It helps to know the answer to the organ question
Last year my amazing brother, Supercar driver Ashley Cooper, was full of life when he donned his race suit before his V8 race at the Clipsal 500. An amazing man, a beautiful son, a brother, partner, mate and a very devoted Daddy to his two delightful children. My brother went from that moment of being full of life, to being the giver of life.
Ashley died as a result of a high speed collision on the track that day, but was able to give the ultimate gift to six other families, the gift of life.
Ashley was an organ donor and myself and my family know first hand the experience of organ donation and the amazing gift that donating life brings to both recipients and donor families.
Thankfully, we had as a family already discussed organ donation far prior to Ash’s accident. We knew very clearly what Ashley’s wishes were should he be given the chance, he wanted to be a donor, he wanted to donate life.
A very effortless discussion over a family dinner one evening had taken place where we all shared our wishes regarding donation.
I never imagined that we would ever need to recall that conversation and certainly never imagined it would be for our Ash. Ash was a fit and healthy young man with the world at his feet. But I am immensely grateful that we had that chat. At a time of extreme emotion, sadness, shock and complete tragedy, we were able to make this colossal decision about donation with ease, confidence and more than anything, great honour.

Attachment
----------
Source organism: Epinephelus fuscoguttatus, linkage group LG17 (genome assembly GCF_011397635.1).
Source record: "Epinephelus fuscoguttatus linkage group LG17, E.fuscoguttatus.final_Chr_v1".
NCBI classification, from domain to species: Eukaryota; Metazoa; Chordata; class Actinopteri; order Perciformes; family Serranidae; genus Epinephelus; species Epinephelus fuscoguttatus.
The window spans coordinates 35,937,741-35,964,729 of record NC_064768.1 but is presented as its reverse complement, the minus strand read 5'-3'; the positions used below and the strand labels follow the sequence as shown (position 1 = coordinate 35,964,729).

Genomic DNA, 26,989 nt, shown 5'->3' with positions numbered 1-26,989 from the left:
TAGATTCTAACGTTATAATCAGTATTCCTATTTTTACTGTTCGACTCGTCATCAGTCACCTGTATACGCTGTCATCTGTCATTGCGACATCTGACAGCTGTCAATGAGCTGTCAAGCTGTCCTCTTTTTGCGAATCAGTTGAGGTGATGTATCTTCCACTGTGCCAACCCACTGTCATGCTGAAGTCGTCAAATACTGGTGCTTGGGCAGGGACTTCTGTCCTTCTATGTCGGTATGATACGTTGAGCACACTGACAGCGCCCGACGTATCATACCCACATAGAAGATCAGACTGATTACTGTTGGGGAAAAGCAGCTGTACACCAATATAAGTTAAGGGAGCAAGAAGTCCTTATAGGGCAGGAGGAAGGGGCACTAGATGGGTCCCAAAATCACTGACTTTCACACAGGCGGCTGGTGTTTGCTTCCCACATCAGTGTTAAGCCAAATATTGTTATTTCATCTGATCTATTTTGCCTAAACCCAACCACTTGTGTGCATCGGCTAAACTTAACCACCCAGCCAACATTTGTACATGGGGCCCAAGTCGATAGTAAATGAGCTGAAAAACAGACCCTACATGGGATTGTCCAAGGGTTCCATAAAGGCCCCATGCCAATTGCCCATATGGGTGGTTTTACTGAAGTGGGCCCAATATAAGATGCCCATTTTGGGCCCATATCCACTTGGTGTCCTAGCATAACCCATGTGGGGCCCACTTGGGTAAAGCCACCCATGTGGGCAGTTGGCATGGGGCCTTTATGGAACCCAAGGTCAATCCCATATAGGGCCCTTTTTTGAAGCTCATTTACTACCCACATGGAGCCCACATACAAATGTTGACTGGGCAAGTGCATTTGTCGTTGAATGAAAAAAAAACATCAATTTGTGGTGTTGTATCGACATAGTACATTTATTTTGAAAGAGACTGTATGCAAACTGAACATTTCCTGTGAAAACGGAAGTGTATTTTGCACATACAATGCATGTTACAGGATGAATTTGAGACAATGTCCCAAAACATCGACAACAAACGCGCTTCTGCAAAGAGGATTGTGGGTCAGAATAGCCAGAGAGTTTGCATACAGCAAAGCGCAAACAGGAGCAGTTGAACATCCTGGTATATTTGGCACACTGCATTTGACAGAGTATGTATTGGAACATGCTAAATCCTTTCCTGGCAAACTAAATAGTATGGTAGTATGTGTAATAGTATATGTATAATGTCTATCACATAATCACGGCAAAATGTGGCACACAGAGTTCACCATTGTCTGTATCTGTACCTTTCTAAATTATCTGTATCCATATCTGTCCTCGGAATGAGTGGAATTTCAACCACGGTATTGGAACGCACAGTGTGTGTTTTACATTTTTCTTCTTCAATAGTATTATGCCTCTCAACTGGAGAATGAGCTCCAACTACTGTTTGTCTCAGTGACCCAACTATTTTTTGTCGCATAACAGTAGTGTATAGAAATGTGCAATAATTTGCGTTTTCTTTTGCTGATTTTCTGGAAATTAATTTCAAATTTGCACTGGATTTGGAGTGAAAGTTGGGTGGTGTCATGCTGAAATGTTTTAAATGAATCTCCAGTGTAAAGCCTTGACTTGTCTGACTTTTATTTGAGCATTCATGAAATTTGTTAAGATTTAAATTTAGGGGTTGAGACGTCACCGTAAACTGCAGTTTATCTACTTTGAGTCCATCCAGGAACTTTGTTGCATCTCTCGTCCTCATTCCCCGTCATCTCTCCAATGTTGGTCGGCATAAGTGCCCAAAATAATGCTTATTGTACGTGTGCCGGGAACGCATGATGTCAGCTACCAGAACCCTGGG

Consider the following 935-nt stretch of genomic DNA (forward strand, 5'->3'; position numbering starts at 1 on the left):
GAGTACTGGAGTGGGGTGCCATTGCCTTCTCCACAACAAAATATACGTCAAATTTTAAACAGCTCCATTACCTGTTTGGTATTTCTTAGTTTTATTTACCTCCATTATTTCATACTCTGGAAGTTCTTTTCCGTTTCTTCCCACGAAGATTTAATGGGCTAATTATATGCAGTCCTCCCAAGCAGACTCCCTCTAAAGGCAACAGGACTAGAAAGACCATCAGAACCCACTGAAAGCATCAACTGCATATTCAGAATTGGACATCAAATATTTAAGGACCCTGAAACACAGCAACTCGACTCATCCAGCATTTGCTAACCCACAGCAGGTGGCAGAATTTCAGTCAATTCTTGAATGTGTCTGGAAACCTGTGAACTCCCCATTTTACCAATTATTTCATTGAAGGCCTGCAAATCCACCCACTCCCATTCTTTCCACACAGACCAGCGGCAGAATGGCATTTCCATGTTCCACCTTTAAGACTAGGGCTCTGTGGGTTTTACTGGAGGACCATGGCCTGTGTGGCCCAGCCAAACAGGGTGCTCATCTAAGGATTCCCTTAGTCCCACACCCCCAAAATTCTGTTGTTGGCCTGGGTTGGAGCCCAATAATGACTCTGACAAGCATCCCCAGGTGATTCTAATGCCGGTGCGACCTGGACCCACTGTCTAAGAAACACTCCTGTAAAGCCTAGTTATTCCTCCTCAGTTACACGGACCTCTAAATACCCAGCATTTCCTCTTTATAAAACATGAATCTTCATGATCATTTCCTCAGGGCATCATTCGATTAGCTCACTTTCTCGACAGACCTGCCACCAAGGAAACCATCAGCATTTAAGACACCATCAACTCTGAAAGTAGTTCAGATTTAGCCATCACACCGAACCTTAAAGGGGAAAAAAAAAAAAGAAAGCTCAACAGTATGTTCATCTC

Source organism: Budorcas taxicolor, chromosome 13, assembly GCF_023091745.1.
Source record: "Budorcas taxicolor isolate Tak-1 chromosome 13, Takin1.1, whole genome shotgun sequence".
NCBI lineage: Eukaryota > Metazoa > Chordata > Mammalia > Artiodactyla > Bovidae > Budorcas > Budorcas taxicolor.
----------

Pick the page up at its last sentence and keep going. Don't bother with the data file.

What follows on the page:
We knew this was what Ash wanted. He was an amazing man, and he was able to donate life and give his amazing gift.
I can’t imagine how our family would have coped had we not been clear on what Ashley’s wishes were. I can sincerely say that I often had watched the news and thought “oh, but we aren’t one of those families ... tragedies don’t happen to us”. Please realise, tragedies are what they are because we can’t see them coming.
Yesterday my husband Shannon and my kids Annie-Maree and Cody went to see the Prime Minister and his wife at The Lodge in Canberra. I know Ashley would have been proud and he probably would have teased me about trying to “souvenir” something.
We were invited to the Rudds’ home because they wanted to help spread this important message.
I’m really proud of the new public awareness program we helped to launch. As one of the members of the Australian Organ and Tissue Authority’s Advisory Council, I get to see first-hand the hard work that is being done to try and improve our country’s poor donation rate.
If this new program helps spark just one of those dinner conversations, the program has, in my opinion, been a success.
Australians are being asked to discover the facts, decide to become an organ donor and above all discuss that decision with their loved ones. It’s all there on the DonateLife website.
Discover, decide, discuss. Three little words that could mean so much to more than 1700 Australians who are currently waiting for a life saving transplant operation.
Please join the DonateLife Family, like the Prime Minister and his family, and like my family.
A DonateLife Family is simply one that knows each other’s wishes regarding organ donation. It is our only way of supporting the brilliant doctors and nurses and co-ordinators in the hospitals across Australia who have to ask this difficult question. I can tell you from personal experience it helps to know the answer well before such a difficult question is asked.
I am so grateful the question was asked of our family, and that we were able to uphold Ashley’s wishes to help others.
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